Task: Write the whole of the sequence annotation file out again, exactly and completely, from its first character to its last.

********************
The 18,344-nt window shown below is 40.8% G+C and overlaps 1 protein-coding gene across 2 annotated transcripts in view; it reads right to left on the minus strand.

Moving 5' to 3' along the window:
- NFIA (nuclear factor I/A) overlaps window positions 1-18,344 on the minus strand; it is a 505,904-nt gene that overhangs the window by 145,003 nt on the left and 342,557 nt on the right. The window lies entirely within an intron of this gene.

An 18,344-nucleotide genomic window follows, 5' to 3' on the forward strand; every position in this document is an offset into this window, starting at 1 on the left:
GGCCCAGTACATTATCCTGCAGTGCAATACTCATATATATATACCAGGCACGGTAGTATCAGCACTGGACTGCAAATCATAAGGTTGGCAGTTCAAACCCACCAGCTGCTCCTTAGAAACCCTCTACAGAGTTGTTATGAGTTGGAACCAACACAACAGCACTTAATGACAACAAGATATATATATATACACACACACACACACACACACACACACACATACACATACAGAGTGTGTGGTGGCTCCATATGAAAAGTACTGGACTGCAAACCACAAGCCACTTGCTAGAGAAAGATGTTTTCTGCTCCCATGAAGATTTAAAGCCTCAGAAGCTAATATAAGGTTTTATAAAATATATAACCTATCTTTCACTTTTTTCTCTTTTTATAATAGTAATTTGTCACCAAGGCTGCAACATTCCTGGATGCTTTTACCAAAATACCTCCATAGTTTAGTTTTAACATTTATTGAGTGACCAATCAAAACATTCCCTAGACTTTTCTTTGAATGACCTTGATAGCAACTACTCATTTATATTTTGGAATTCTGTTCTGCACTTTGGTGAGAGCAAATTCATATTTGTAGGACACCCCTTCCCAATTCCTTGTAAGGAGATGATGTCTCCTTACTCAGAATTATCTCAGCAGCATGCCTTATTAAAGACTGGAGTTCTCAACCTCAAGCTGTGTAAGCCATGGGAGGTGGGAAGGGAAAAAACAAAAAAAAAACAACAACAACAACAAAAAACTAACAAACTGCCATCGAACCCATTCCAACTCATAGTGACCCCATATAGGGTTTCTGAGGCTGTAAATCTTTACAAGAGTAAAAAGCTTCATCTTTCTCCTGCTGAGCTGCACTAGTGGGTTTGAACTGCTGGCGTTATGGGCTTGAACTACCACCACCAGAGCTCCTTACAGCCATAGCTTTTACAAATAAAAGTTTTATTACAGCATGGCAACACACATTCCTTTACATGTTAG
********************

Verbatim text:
The 18,344-nt window shown below is 40.8% G+C and overlaps 1 protein-coding gene across 2 annotated transcripts in view; it reads right to left on the minus strand.

Moving 5' to 3' along the window:
- NFIA (nuclear factor I/A) overlaps window positions 1-18,344 on the minus strand; it is a 505,904-nt gene that overhangs the window by 145,003 nt on the left and 342,557 nt on the right. The window lies entirely within an intron of this gene.

An 18,344-nucleotide genomic window follows, 5' to 3' on the forward strand; every position in this document is an offset into this window, starting at 1 on the left:
GGCCCAGTACATTATCCTGCAGTGCAATACTCATATATATATACCAGGCACGGTAGTATCAGCACTGGACTGCAAATCATAAGGTTGGCAGTTCAAACCCACCAGCTGCTCCTTAGAAACCCTCTACAGAGTTGTTATGAGTTGGAACCAACACAACAGCACTTAATGACAACAAGATATATATATATACACACACACACACACACACACACACACACATACACATACAGAGTGTGTGGTGGCTCCATATGAAAAGTACTGGACTGCAAACCACAAGCCACTTGCTAGAGAAAGATGTTTTCTGCTCCCATGAAGATTTAAAGCCTCAGAAGCTAATATAAGGTTTTATAAAATATATAACCTATCTTTCACTTTTTTCTCTTTTTATAATAGTAATTTGTCACCAAGGCTGCAACATTCCTGGATGCTTTTACCAAAATACCTCCATAGTTTAGTTTTAACATTTATTGAGTGACCAATCAAAACATTCCCTAGACTTTTCTTTGAATGACCTTGATAGCAACTACTCATTTATATTTTGGAATTCTGTTCTGCACTTTGGTGAGAGCAAATTCATATTTGTAGGACACCCCTTCCCAATTCCTTGTAAGGAGATGATGTCTCCTTACTCAGAATTATCTCAGCAGCATGCCTTATTAAAGACTGGAGTTCTCAACCTCAAGCTGTGTAAGCCATGGGAGGTGGGAAGGGAAAAAACAAAAAAAAAACAACAACAACAACAAAAAACTAACAAACTGCCATCGAACCCATTCCAACTCATAGTGACCCCATATAGGGTTTCTGAGGCTGTAAATCTTTACAAGAGTAAAAAGCTTCATCTTTCTCCTGCTGAGCTGCACTAGTGGGTTTGAACTGCTGGCGTTATGGGCTTGAACTACCACCACCAGAGCTCCTTACAGCCATAGCTTTTACAAATAAAAGTTTTATTACAGCATGGCAACACACATTCCTTTACATGTTAG